Something From the Masters Of Persuasion

I never studied the Greek or the Roman empires. Whatever I know about Greek or Roman history has come later in my life. My interest in the Greeks and Romans rests primarily in what they said and wrote about the art and science of persuasion. My current interest is narrow. I know that the Greeks and Romans produced great actors, orators and advocates, so I know the Greeks and Romans figured out a thing or two about persuasion. Since I am in the persuasion business, I’ve tried to make the Greeks and Romans my friends. Here is a sample of what the Greeks and Romans knew at a time just before the birth of Christ.

Aristotle spoke about the importance of knowing one’s audience. He said that an advocate must understand human nature and must know how listeners’ think. He must know listeners’ habits, desires and emotions. A good advocate then is a student of human nature. Aristotle believed to be a good advocate, you needed to show good character. The advocate must gain the trust of his audience. The advocate must project sincerity.

Quintillian taught that the advocate must project with the right character. Whether it was Quintillian or not who said it, I’ve come to learn that the skilled advocate speaks in different voices – and with different tones. There is a voice that teaches. There is a voice that evokes humor. There is a voice that evokes passion. Quintillian believed that the advocate has to bring the audience into the right state of mind. He also believed that the advocate must project intelligence, virtue and good will.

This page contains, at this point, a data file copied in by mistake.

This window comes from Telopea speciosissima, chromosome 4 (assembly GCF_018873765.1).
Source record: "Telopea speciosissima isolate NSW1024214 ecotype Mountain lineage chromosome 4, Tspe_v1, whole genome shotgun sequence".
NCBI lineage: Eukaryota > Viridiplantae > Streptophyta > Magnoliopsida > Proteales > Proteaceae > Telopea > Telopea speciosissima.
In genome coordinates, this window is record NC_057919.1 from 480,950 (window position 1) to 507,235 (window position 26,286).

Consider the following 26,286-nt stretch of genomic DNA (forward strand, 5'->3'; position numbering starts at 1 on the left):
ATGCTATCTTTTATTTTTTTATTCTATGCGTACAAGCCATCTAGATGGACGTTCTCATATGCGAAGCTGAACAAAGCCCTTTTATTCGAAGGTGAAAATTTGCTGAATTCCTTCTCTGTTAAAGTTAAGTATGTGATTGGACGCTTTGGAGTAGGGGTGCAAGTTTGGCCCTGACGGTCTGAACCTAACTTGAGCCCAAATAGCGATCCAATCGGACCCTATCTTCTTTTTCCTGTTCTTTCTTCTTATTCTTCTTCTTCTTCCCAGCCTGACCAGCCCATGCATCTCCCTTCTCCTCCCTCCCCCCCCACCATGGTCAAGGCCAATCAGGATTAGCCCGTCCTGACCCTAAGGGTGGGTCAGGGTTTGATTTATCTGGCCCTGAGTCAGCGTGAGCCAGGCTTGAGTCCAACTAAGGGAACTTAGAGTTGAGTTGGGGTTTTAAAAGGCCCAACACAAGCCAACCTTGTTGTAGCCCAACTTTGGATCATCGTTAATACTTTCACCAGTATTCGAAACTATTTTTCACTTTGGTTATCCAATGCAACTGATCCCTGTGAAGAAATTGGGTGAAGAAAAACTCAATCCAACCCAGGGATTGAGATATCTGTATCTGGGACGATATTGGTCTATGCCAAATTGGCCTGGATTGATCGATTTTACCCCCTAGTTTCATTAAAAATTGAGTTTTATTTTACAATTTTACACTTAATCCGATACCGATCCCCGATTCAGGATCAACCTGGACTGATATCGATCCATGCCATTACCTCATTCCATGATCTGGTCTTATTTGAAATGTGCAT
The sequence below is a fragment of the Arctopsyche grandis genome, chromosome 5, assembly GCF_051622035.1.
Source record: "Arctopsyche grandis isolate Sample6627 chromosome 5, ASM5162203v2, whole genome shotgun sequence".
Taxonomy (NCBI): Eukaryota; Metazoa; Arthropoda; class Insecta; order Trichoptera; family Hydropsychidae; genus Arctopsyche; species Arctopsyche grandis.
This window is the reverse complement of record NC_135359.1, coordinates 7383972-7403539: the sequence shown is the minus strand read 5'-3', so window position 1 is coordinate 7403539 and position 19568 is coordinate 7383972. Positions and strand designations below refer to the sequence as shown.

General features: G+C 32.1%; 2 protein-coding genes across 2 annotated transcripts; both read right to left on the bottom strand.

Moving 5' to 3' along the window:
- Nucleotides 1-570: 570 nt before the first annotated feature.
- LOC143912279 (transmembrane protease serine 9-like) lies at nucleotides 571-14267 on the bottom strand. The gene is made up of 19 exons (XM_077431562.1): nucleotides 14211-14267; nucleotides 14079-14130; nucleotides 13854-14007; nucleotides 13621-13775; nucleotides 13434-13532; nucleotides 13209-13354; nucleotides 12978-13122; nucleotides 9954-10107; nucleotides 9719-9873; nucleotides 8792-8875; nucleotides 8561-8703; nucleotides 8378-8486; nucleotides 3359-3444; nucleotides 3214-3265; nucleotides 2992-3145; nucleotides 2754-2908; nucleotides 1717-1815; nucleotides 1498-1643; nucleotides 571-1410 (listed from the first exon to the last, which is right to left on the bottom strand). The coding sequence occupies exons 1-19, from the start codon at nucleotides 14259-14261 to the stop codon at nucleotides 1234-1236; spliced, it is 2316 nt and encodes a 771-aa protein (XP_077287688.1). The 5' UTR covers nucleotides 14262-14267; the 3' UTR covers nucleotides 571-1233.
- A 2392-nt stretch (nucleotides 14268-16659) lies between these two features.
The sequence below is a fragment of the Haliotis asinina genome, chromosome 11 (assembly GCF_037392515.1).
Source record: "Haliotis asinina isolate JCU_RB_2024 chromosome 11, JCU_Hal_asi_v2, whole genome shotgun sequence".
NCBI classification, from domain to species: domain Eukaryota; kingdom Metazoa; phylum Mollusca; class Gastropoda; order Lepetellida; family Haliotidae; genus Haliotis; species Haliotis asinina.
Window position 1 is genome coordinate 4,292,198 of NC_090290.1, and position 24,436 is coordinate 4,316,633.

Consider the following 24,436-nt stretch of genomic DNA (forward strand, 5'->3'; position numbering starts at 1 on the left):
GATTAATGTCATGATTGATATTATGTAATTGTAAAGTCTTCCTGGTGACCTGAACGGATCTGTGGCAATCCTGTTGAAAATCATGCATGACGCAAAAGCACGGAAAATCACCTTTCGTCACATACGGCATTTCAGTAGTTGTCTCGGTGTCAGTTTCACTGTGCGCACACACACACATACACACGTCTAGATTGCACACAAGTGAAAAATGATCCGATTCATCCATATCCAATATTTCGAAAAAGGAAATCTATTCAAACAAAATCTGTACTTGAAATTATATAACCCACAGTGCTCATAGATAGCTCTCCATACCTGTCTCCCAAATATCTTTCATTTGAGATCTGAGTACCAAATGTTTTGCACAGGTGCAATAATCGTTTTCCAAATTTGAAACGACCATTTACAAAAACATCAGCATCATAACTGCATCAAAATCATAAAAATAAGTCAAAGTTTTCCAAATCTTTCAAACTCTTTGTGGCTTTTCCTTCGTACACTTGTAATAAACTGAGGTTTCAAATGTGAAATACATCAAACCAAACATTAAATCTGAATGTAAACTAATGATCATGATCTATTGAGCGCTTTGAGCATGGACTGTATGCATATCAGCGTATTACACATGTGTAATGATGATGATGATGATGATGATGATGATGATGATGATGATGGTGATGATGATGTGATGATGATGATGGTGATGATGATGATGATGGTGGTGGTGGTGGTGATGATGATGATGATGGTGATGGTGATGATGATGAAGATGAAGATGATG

But of all the Masters of advocacy, my favorite is Marcus Tullius Cicero. Cicero lived during the time of Julius Caesar. Cicero was considered the leading barrister in the Roman world – even at a young age. He believed that the advocate’s power depended on three things – delivery, delivery, and delivery. Cute, Cicero. Real cute. Cicero could whip up the feeling of his audience. He used logic and emotion in doing so. It was Cicero who described three styles of rhetoric: the plain style of rhetoric which was designed to teach; the grand style of rhetoric which was designed to move; and the middle style of rhetoric was designed to give pleasure. I will leave you with Cicero’s six maxims of persuasion.

They are timeless words of wisdom. The next time you need to persuade somebody, read these maxims.

It might help. If it does, you can thank Cicero for your success.

1. Understand what reaches the mind and moves the heart.

2. Understand human motives to understand behavior.

3. Move from the particulars of the case to the universal truths.

4. Draw the audience into the story.

5. Expose the illogic of the opponent. 6. Communicate passion and logic in the language of the listener.

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